An episiotomy is a surgical cut (incision) made in the perineum. The perineum is the area of skin between the vaginal opening and the anus. An episiotomy helps to make the opening of the vagina larger to allow more room for the baby to fit through during childbirth. An episiotomy may help prevent complex tears in the vagina, vulva, perineum, and rectum. However, performing routine episiotomies has been shown to increase the rate of tears extending into the rectum. The decision to do an episiotomy is based on the judgment and experience of the caregiver. Also, the patient is typically given an informed consent form before the procedure that gives permission for the procedure to take place.

There are a number of reasons why an episiotomy may be helpful. An episiotomy may be helpful if:

  • The baby's shoulders or head are too large to fit well through the vaginal opening.

  • Complicated tearing is likely and an episiotomy will provide better results.

  • The baby is in fetal distress and needs to be delivered quickly.

  • The baby is premature.


An episiotomy should not be performed routinely as there are risks and complications involved. These include:

  • Bleeding.

  • Tearing.

  • Developing a collection of blood in the episiotomy area (hematoma).

  • Infection.

  • Painful scar tissue.

  • Extending the tear into the rectum.

  • Loss of bowel control.

  • Breakdown of the original repair (dehiscence).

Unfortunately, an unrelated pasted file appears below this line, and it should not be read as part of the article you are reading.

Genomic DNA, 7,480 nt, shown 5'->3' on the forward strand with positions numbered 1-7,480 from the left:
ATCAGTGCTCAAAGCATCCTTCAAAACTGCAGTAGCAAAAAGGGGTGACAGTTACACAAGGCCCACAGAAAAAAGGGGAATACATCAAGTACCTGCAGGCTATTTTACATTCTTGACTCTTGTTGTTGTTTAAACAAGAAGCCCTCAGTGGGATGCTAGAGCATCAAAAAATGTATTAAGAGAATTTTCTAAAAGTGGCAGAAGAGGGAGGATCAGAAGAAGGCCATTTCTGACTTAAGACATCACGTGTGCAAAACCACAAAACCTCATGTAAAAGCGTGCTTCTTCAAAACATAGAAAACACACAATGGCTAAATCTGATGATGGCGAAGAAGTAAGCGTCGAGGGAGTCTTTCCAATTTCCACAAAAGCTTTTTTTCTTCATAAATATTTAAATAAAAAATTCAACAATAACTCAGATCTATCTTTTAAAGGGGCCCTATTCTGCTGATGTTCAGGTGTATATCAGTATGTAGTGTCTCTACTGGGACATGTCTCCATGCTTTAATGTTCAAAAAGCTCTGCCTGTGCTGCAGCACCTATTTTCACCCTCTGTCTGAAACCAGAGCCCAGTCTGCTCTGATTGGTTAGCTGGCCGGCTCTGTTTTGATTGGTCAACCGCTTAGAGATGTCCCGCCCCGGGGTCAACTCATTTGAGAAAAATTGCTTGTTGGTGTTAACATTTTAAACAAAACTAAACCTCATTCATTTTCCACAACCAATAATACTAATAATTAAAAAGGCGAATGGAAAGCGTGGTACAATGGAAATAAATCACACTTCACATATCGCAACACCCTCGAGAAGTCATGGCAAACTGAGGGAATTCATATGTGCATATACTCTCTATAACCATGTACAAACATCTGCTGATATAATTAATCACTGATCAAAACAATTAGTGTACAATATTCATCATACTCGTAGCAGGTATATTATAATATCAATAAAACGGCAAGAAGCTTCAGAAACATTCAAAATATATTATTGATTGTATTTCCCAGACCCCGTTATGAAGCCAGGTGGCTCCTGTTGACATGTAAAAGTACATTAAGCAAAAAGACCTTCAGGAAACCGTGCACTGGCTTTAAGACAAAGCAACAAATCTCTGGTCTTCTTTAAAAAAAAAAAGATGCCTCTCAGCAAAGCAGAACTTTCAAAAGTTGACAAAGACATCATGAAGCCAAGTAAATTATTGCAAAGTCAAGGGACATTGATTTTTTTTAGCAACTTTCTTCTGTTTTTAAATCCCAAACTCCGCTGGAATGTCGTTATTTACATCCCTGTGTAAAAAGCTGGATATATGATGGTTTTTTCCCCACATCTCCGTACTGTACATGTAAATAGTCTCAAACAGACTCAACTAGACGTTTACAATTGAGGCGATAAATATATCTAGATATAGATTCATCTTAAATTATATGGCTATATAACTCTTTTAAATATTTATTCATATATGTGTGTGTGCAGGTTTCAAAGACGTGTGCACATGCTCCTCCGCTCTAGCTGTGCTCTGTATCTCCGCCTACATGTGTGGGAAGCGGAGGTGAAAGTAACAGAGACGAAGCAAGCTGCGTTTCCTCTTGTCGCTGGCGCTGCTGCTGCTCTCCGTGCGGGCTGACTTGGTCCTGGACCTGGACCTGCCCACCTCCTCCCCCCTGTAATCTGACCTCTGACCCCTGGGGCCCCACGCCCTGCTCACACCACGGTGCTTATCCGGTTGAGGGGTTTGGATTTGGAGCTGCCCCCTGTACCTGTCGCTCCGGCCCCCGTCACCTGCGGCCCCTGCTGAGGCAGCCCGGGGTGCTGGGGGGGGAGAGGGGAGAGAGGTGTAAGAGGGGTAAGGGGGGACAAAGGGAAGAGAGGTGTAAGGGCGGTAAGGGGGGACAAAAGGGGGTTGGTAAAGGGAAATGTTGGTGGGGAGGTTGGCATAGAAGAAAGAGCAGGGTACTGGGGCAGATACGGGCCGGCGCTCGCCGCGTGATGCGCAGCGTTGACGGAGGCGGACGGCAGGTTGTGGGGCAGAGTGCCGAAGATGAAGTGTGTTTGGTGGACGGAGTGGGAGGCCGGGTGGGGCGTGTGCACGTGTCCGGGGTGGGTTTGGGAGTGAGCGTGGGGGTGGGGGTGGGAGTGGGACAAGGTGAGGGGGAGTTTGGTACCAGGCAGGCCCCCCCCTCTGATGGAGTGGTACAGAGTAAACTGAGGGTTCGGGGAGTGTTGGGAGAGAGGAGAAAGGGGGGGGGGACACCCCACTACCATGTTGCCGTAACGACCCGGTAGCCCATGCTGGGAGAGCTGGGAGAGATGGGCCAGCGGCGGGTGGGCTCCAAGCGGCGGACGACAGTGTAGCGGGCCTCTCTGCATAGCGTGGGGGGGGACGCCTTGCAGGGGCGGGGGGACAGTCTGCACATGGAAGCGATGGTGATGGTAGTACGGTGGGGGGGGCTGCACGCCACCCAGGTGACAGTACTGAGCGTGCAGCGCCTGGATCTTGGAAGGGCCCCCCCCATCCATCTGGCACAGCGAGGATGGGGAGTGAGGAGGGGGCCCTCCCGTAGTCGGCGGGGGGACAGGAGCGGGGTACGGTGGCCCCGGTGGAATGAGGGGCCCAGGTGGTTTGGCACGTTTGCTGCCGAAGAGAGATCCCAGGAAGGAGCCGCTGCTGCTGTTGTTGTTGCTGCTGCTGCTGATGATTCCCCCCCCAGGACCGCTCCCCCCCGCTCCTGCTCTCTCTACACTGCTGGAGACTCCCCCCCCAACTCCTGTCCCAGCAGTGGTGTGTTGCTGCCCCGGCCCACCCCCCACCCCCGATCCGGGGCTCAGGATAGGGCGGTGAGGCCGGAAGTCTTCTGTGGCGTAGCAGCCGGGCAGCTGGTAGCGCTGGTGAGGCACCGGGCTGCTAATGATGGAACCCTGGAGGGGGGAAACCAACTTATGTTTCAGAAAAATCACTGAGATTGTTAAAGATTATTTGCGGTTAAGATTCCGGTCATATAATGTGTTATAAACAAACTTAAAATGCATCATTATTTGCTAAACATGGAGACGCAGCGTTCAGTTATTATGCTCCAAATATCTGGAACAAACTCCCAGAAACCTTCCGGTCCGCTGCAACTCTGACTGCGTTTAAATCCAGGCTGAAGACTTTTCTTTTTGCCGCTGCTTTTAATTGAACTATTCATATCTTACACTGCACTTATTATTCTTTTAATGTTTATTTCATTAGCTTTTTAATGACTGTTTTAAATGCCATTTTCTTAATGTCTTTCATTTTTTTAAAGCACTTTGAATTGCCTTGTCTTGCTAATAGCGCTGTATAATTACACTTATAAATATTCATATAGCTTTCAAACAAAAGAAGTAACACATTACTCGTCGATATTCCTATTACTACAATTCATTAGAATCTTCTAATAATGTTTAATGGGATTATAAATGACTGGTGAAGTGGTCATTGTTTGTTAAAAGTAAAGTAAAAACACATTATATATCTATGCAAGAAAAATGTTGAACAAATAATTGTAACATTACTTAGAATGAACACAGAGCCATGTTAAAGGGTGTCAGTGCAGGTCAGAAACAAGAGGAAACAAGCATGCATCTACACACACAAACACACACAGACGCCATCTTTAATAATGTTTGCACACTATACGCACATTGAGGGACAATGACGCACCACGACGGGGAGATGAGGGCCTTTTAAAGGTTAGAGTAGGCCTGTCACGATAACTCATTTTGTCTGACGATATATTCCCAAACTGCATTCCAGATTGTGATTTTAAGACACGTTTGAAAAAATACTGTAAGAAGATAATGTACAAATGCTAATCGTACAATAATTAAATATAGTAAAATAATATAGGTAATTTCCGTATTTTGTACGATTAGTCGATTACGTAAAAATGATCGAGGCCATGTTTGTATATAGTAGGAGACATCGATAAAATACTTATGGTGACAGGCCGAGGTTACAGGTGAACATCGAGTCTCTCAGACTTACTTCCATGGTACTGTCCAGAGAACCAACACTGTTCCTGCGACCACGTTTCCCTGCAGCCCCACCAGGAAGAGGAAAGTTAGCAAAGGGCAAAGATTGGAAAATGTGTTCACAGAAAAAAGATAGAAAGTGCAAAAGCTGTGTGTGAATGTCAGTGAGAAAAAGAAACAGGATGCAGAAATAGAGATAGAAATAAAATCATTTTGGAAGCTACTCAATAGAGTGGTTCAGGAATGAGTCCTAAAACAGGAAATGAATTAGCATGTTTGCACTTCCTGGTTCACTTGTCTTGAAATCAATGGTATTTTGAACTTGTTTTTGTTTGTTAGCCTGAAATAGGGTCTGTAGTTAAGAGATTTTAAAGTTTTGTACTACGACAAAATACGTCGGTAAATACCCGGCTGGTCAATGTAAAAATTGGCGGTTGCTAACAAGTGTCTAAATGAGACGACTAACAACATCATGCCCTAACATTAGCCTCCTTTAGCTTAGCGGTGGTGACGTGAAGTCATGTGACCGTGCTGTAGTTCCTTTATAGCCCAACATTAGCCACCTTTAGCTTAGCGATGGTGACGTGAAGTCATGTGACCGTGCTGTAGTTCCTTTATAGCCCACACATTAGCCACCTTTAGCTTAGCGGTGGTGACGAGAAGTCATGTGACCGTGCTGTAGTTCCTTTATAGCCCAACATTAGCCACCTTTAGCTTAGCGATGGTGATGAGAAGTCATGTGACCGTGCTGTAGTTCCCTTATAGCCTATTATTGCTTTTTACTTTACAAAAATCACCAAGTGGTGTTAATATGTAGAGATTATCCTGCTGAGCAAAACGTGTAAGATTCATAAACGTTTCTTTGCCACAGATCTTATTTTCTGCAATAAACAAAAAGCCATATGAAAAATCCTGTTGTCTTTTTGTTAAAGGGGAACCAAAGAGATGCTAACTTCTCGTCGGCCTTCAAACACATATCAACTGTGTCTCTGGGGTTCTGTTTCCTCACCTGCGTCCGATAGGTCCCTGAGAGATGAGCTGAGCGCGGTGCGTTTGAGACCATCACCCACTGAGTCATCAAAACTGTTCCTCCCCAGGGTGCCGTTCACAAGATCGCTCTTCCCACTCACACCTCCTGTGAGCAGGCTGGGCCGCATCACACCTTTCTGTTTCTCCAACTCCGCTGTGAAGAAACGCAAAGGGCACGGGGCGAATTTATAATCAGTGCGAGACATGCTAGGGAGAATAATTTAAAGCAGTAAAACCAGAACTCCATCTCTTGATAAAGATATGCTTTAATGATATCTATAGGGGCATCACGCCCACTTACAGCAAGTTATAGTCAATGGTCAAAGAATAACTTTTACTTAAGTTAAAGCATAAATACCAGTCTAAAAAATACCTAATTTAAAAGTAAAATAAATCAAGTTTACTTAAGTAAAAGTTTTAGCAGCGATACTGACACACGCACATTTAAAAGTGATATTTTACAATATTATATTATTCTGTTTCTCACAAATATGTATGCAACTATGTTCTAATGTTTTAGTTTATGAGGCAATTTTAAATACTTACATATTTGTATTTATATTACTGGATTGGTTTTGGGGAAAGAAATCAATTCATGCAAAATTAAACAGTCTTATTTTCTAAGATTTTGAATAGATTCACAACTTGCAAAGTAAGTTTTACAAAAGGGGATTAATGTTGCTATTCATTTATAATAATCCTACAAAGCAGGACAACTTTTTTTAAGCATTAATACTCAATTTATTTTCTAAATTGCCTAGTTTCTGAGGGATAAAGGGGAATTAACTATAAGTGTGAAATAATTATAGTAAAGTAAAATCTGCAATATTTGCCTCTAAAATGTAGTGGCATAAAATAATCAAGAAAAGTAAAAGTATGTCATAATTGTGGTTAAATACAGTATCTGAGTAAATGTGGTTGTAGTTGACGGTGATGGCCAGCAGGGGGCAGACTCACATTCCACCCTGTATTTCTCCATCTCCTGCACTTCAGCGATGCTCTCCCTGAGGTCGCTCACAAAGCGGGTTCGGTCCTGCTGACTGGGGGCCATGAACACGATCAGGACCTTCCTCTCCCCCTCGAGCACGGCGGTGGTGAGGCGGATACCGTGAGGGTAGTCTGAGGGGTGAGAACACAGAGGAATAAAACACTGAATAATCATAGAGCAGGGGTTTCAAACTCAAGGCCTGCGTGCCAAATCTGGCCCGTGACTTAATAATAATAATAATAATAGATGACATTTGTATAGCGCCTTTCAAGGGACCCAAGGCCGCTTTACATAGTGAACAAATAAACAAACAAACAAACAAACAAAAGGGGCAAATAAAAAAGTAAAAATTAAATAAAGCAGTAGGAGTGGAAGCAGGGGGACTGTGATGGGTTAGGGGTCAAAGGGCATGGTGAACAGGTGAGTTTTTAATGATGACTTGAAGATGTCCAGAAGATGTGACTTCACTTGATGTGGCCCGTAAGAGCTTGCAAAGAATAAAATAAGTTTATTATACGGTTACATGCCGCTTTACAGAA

• Sexual dysfunction.


If possible, discuss your birth plan with your caregiver. Ask any questions you may have about this procedure. Talk about your concerns and understand when an episiotomy is necessary.


There are several types of episiotomies and different ways the procedure can be performed. Typically, an episiotomy is done at the very end of a delivery and just before the baby is born. If needed, a numbing medicine will be injected into the perineum area. If an epidural was given, the numbing medicine may not be needed.

There are 2 types of incisions. The most common episiotomy incision is called a midline incision. This incision is made straight down between the vagina and the rectum. The other type of incision is a medial lateral incision. This cut is often directed downward but away from the rectum. This is done so that the cut does not tear into the anal sphincter.

Once the baby is born, and sometimes before the placenta is delivered, the episiotomy is closed. With the skin numb, the incision will be sewn with dissolvable stitches (sutures).


  • The sutures will dissolve on their own and do not need to be removed.

  • Medicine will likely be given for pain. The pain and discomfort will depend on the tear.

  • Ice may be given to place on the episiotomy area. This helps to numb the area and reduce swelling.

  • Frequent baths to keep the skin clean are recommended.

  • The typical healing time for an episiotomy is 4 to 6 weeks.